Ravi Ravindra

Ravi Ravindra

Ravi Ravindra
Dr. Ravi Ravindra, PhD

Personal Statement:

Among the central tenets of the vast and varied Hindu tradition, from the earliest recorded hymns of the Rig Veda to the sayings of the contemporary great sages such as Ramana Maharishi and Sri Aurobindo, is the insight of the oneness of all there is, based on the direct experience of the sages. Not only all living beings but everything is derived from Brahman, the AbsoluteReality beyond any description and material or conceptual form. Brahman is not only in everything but is everything. Therefore, there are noinsurmountable boundaries among different expressions of existence atdifferent levels of consciousness and with different possibilities, from the simplest unicellular creatures to the highest God.

Human beings are unique and have special responsibilities in the vast cosmos, but they are neither radically different from other creatures nor are they the end product of evolution. Each creature emerges from Brahmanand is evolving towards the realization of oneness with Brahman. Physical and biological evolution represents only the most obvious aspect of the general evolution of being, in precisely the same manner as the physical andbiological aspects of the universe represent only one level of subtlety in themulti-leveled cosmos. There is an isomorphism between a human being andthe cosmos: humans are regarded as potentially able to mirror the entire cosmos in all its many levels, and just as a human being has physical, biological, emotional and spiritual aspects, so does the cosmos. Furthermore, only the corresponding levels—within us and outside us—can comprehend each other.

For millennia, the Hindu cosmology has had a sense of a vast scale ofcyclical time. In traditional Hindu cosmology, in each cycle of creation, the manifested universe endures for one day of Brahma, the personalized aspectof Brahman, who is responsible for creation. This is calculated to be equal to 4,320,000,000 human years. And the universe is then quiescent for one night of Brahma of equal duration. This process repeats for a 100 Brahma years (315 trillion human years). In this large scale of time, any time-span requirements of scientific cosmology and theory of evolution can be easily accommodated.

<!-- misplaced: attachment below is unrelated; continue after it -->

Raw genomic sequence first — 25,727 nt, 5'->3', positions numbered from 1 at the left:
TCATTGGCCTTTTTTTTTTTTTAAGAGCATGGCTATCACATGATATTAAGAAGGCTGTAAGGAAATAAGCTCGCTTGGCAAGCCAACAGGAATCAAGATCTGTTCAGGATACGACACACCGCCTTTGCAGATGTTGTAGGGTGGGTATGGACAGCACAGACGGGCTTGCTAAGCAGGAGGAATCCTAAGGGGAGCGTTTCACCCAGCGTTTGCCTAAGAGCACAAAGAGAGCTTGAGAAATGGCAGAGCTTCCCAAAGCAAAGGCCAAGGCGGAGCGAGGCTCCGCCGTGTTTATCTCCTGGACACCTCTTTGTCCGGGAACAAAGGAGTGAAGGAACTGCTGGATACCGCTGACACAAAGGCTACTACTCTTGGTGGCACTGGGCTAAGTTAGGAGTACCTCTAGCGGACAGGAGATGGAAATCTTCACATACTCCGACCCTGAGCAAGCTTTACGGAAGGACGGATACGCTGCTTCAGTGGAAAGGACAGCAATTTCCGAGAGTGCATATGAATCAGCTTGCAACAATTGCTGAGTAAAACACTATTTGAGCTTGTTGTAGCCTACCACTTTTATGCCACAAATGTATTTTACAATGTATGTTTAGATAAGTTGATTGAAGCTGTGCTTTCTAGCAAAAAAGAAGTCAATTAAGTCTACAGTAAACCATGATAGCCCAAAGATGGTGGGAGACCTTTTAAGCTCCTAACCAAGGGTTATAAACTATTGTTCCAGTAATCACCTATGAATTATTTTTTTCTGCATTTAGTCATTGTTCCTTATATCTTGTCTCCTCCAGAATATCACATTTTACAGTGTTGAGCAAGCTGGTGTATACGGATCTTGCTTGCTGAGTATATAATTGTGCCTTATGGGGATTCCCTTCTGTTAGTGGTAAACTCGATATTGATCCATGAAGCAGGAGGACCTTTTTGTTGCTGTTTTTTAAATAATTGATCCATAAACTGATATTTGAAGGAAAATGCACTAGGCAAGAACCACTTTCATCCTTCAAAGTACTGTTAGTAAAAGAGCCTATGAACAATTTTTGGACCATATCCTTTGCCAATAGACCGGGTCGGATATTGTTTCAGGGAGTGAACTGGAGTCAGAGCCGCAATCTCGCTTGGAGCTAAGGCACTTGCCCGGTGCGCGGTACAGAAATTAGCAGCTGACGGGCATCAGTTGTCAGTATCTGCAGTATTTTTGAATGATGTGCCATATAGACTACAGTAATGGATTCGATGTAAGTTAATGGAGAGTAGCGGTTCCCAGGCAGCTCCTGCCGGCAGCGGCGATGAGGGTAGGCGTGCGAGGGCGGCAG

The Hindu tradition, especially in its folk aspects, places a fair amount of emphasis on faith, but its main call is to direct knowledge (jñana, gnosis, insight) based on a free inquiry without the restrictions of organized religious institutions or of the scriptures, and the tradition cannot in principle be opposed to knowledge at any level, including scientific knowledge. The tradition is very large and exceptions may be found, but in general, instancesof conflict between educated Hindus and any scientific idea, including the theory of biological evolution, are historically absent.

At a personal level, as a scientist I have faith in the existence of order in the cosmos and the usefulness of scientific research in discovering that order; and as someone nourished by the Hindu tradition I have faith in what the sages have enunciated about the many levels of being within myself and in the cosmos, in the oneness of all there is and at the same time the uniqueness of each blade of grass. However, the real task, and the persistent call of the Hindu tradition, is not to rest on this faith, but to accept the specifically human responsibility for the direct realization of this oneness, and to work towards the discovery and the maintenance of order in the psyche, on the planet and in the cosmos.